Apfa has written to the major political parties to urge a rethink of what it terms an “unjustifiable” 10 per cent increase in advisers’ FCA fees. In a paper on proposed fees published in March, the FCA said A13 advisers will pay £74.9m in 2015/16, up by 10 per cent from £68m in 2014/15. The […]
Ros Altmann was offered the role of pensions minister by the Conservatives but turned it down, Money Marketing can reveal. Instead, Altmann will be made a peer and appointed minister responsible for financial consumer protection and education. Former pensions minister and LibDem Steve Webb lost his seat in today’s general election, leaving the Conservatives without […]
The launch of a new trade organisation representing advisers has reignited the debate around the industry’s ability to lobby at the highest level. This week Money Marketing revealed how former IFA Association director general Garry Heath is launching a new trade body in May for wealth managers and independent and restricted advisers. Heath says Apfa […]
Jacksons Wealth Management managing director Pete Matthew has launched a website offering paid-for courses on personal finance. Matthew set up financial education site MeaningfulMoney five years ago, which offers videos and podcasts. Its podcasts receive over 500 downloads per day. Matthew has today launched Meaningful University, which is initially offering a four-week online course on […]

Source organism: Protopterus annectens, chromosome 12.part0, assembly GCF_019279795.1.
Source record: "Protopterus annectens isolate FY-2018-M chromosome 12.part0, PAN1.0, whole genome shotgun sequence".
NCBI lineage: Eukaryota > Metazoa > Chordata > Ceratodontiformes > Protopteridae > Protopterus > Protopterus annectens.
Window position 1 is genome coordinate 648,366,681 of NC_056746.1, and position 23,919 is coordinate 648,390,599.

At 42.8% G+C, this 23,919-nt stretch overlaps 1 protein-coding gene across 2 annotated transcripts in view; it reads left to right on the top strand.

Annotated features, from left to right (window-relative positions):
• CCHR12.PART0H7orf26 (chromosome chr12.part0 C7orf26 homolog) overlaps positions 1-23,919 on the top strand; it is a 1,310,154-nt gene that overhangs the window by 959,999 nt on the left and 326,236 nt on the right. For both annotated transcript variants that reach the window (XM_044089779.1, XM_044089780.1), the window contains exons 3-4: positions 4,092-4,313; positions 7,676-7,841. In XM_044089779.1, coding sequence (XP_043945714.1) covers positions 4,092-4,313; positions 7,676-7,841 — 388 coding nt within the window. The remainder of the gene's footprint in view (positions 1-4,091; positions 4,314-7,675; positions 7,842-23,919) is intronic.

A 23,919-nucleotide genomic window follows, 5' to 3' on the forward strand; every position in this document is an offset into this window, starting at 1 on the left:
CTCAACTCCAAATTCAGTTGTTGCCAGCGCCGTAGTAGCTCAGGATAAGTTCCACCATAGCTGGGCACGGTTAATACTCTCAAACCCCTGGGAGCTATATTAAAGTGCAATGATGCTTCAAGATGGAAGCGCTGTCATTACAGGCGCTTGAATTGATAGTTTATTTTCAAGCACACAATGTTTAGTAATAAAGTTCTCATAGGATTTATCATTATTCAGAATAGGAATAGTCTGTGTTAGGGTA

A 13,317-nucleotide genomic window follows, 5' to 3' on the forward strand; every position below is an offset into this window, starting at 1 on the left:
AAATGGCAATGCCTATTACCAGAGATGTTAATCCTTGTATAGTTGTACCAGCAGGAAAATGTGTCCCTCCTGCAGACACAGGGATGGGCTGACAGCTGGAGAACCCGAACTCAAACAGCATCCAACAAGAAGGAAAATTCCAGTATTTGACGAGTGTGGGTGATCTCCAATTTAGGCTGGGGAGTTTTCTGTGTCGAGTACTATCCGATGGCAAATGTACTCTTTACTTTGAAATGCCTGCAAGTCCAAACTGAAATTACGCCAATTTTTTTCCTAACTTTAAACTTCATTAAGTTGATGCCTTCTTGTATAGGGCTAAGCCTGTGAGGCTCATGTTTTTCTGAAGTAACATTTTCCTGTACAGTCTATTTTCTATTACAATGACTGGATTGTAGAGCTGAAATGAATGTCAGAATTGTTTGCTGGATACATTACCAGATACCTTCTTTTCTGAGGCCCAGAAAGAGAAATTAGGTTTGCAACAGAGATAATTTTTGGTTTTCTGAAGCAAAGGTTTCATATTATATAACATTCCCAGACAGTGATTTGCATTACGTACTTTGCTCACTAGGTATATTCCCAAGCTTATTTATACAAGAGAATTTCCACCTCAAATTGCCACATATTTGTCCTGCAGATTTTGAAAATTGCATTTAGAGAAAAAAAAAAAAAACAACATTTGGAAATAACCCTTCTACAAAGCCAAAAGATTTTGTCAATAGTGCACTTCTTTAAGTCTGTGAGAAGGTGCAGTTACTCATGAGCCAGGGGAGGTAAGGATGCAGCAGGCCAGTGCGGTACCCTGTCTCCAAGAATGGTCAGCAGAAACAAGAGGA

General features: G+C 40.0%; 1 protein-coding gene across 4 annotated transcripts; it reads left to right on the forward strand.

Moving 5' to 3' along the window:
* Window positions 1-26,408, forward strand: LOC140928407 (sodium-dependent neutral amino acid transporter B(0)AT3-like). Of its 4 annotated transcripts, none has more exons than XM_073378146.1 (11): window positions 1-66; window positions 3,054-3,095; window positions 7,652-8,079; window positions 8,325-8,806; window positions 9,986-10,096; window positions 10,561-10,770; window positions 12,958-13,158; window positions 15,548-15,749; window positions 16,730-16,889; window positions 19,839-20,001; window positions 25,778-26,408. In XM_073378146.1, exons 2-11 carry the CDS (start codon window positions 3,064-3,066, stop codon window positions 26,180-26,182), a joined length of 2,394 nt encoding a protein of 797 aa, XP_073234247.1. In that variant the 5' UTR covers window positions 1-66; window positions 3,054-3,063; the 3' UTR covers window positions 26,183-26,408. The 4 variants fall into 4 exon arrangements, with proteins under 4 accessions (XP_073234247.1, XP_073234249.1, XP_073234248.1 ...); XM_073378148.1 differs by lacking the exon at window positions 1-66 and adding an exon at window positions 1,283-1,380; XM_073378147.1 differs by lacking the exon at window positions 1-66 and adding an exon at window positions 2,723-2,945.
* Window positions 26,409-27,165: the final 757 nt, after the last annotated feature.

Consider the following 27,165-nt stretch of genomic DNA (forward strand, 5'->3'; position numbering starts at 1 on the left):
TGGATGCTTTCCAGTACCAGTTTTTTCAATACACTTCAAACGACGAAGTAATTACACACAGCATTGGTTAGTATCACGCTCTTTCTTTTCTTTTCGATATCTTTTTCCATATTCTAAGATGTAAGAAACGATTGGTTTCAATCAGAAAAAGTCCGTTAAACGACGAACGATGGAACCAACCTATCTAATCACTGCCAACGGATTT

Well, the cricket season is here, and England and Australia are stepping up to the wicket. Although we compete with each other in the sporting world, when it comes to pensions, Australia’s pension programme is held up as a model for our auto-enrolment initiative. Auto-enrolment was introduced because people weren’t saving enough into their pensions, and it is still early days but signs are positive. However, in Australia, saving into a pension is compulsory, and in fact employers are the ones who have to pay in. Employees in Australia can make additional contributions into their pensions, but they don’t have to. Should the onus be on the employer or employee to save? Well in the UK we think it’s both, but to get ‘adequate’ savings for retirement it’s the employee who has to pay more in.
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